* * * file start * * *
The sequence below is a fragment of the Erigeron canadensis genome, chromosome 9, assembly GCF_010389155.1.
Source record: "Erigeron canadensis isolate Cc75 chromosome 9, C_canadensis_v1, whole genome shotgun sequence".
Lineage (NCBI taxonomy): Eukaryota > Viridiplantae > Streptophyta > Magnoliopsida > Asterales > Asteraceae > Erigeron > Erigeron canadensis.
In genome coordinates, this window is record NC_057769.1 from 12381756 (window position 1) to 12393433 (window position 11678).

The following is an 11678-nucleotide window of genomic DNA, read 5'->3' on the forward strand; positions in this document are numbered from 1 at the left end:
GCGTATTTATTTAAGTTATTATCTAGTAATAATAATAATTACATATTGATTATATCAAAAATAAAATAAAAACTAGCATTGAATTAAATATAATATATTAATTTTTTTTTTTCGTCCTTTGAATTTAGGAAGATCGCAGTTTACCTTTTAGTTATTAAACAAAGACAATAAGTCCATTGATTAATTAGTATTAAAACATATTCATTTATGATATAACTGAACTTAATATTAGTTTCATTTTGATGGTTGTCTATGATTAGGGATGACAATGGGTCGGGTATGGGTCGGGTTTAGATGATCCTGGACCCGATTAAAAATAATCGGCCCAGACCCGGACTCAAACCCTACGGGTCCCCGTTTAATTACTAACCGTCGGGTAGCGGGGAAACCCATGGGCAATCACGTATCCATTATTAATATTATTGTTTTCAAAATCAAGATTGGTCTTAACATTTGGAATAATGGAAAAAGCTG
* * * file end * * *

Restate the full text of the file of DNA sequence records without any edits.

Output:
The sequence below is a fragment of the Erigeron canadensis genome, chromosome 9, assembly GCF_010389155.1.
Source record: "Erigeron canadensis isolate Cc75 chromosome 9, C_canadensis_v1, whole genome shotgun sequence".
Lineage (NCBI taxonomy): Eukaryota > Viridiplantae > Streptophyta > Magnoliopsida > Asterales > Asteraceae > Erigeron > Erigeron canadensis.
In genome coordinates, this window is record NC_057769.1 from 12381756 (window position 1) to 12393433 (window position 11678).

The following is an 11678-nucleotide window of genomic DNA, read 5'->3' on the forward strand; positions in this document are numbered from 1 at the left end:
GCGTATTTATTTAAGTTATTATCTAGTAATAATAATAATTACATATTGATTATATCAAAAATAAAATAAAAACTAGCATTGAATTAAATATAATATATTAATTTTTTTTTTTCGTCCTTTGAATTTAGGAAGATCGCAGTTTACCTTTTAGTTATTAAACAAAGACAATAAGTCCATTGATTAATTAGTATTAAAACATATTCATTTATGATATAACTGAACTTAATATTAGTTTCATTTTGATGGTTGTCTATGATTAGGGATGACAATGGGTCGGGTATGGGTCGGGTTTAGATGATCCTGGACCCGATTAAAAATAATCGGCCCAGACCCGGACTCAAACCCTACGGGTCCCCGTTTAATTACTAACCGTCGGGTAGCGGGGAAACCCATGGGCAATCACGTATCCATTATTAATATTATTGTTTTCAAAATCAAGATTGGTCTTAACATTTGGAATAATGGAAAAAGCTG